District 65 administrators made clear at a Finance Committee meeting on Oct. 11 that a financial goal to “reduce the District’s footprint” means to close one or more of the District’s schools. What was once assumed is now clearly stated. This is one strategy to reduce the District’s projected deficits.

Also, administrators plan to align staffing with declines in student enrollment. In the past five years, staffing has increased while student enrollment decreased.

Simultaneously, the District is considering whether to establish a new school in the Fifth Ward. One purpose of the Student Assignment Planning Committee is to “Determine how to open a 5th ward school in a fiscally responsible manner.” The Walkable Schools and Boundaries subcommittee recommends “the creation of a 5th ward school.”

The Projected Operating Deficits

At the Finance Committee meeting, Kathy Zalewski, Business Manager, said the District is currently projecting that the District will operate at a deficit of $1.5 million in FY’23. The projected deficits for the subsequent years are then $4.3 million in FY’24; $7.4 million in FY’25; and $11 million in FY’26. The chart below illustrates the projected deficits.

Ms. Zalewski said the District plans to address the projected operating deficits by either increasing revenues or reducing expenses, so that operating revenues match with operating expenses in the next four years. Both she and Raphael Obafemi, Chief Financial Officer, have repeatedly said that they do not intend to use the District’s Referendum reserves to balance the budgets.

Unless new revenues are found, the District will need to make substantial cuts in operating expenses.  

Last March, Ms. Zalewski presented a general plan to reduce the projected deficits in three phases. The three-phase plan is summarized in the graphic below.

On Oct. 11, Ms. Zalewski said the financial goals are to:    

  • Balance the FY’23 budget and reduce the structural deficit,
  •  Reduce the District’s footprint,
  •  Align staffing spending with decreasing student enrollments and strategic priorities,
  • Continue to apply an equity lens to future reductions, and
  •  Engage the District 65 community

Ms. Zalewski said she plans to present a deficit reduction plan to the School Board in January, and present updated financial projections in February, which would take into account the CPI for 2021. The CPI will be available in mid-January.

Ms. Zalewski added that she would like to present a plan in June 2022 to balance the budget in future years.

Align Staffing with Declining Enrollment

Ms. Zalewski said student enrollment has declined by about 1,000 students since 2018, and that during the same time the number of full-time employees (FTEs) at District 65 has increased.

The chart below shows the student enrollment in grades K – 8 at District 65 for FY’16 through FY’21, according to the District’s Opening School Reports. The enrollment for FY’22 is shown at 6,547, the number reported to the School Board on Sept. 27.

The chart below shows the increase in the number of FTEs at District 65 for the years FY’16 through FY’22. During the period FY’16 through FY’21, the District increased FTEs from 1,122.7 to 1,235.75, or by about 113 FTEs. This does not include the increases in FY’22, which Ms. Zalewski said at an earlier meeting are temporary and funded by federal ESSER funds or grants.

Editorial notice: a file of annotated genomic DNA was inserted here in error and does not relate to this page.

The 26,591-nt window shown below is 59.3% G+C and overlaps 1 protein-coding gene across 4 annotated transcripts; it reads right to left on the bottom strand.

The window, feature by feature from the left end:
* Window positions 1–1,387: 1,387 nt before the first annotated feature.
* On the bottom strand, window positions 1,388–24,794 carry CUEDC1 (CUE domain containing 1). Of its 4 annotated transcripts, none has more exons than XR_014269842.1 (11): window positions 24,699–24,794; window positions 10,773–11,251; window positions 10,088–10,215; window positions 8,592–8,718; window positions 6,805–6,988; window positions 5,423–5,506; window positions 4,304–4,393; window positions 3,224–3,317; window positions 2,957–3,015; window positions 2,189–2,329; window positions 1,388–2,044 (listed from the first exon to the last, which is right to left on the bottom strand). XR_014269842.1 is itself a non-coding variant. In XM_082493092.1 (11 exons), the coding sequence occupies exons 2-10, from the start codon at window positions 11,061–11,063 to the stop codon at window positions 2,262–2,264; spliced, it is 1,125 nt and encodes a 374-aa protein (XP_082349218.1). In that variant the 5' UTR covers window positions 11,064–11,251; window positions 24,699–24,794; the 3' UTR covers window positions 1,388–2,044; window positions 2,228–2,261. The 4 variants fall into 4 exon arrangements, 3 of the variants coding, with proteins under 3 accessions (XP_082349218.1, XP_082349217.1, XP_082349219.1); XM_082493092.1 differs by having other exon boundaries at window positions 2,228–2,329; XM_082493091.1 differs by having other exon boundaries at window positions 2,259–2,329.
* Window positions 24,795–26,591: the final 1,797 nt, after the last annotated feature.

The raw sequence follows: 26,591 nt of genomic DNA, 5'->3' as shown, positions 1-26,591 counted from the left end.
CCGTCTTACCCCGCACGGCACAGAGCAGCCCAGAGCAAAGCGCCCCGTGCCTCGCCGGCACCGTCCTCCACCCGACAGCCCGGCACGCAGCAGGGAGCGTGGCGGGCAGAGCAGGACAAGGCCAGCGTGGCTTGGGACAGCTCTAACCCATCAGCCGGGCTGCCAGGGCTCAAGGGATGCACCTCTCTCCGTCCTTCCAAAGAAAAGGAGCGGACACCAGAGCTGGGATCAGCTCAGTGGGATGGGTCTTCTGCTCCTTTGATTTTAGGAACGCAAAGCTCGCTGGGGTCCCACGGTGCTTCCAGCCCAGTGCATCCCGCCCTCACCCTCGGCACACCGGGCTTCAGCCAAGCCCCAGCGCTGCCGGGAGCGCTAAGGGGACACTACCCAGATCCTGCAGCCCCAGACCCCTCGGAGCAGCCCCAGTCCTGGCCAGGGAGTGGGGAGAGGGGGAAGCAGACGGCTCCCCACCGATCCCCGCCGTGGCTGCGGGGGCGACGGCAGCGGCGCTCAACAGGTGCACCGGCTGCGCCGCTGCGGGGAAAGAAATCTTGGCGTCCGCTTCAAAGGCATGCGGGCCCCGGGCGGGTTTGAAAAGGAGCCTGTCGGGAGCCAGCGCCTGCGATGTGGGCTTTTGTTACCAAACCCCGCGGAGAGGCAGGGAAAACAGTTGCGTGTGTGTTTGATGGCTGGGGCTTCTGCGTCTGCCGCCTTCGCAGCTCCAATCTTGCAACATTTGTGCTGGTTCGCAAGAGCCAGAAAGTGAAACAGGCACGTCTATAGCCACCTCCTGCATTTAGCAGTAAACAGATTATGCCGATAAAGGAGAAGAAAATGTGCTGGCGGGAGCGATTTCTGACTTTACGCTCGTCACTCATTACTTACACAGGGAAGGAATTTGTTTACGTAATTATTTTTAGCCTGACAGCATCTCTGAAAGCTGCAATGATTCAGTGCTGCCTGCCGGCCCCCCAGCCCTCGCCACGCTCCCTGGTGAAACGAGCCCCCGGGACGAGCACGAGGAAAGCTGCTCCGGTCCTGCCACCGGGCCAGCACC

The charts illustrate that student enrollment has declined by about 1,000 students while the number of FTEs has increased by more than 100.

“We would like to, we are working towards aligning our staffing spending with decreasing student enrollment,” said Ms. Zalewski. “And this is just the fact. Our enrollment has been decreasing since 2018. At the peak, we had about – not counting pre-K students and Park School – we had about 7,500 students. Right now, as we heard from the student assignment department, I believe a couple of weeks ago, we are only at 6,500 students. And I know it’s a very unusual year. And some of the students may be coming back. But the fact is, we lost almost 1,000 students, which is more than 10%.

“However, when you look at our staffing, especially our certified licensed staff, that decrease is not reflected.”

Ms. Zalewski said administrators, including Andalib Khelghatti, created a working group to develop a systemic process for aligning staffing with student enrollment because 80% of the District’s operating expenses are people. She said the administration in the past has cut back on non-personnel expenses.  She said the reality is that they will now be looking at the personnel side of the budget, and “tying our expenditures to student enrollments as strategic priorities.” She added, “We will apply an equity lens to any budget reductions, and we will be engaging the District 65 community.”

Enrollment in FY’21 was impacted by the pandemic, and FY’22 is likely impacted as well. Whether the decreases are a short-term blip or whether they will be permanent remains to be seen.

Eliminating a School or Schools

Finance Committee Chair Joey Hailpern said the phrase “reduce the District’s footprint, … literally means less buildings. Right?” He added, “There’s no decision on that right now, but by putting it as bullet number two, there’s an anticipation that [District 65 consultant] Cordogan Clark’s work and recommendations from the student assignment group will recommend doing something operationally different with less facilities than we have now. Is that a fair assessment?” he asked.

Board member Soo La Kim interjected, “Based on decreased student enrollment?”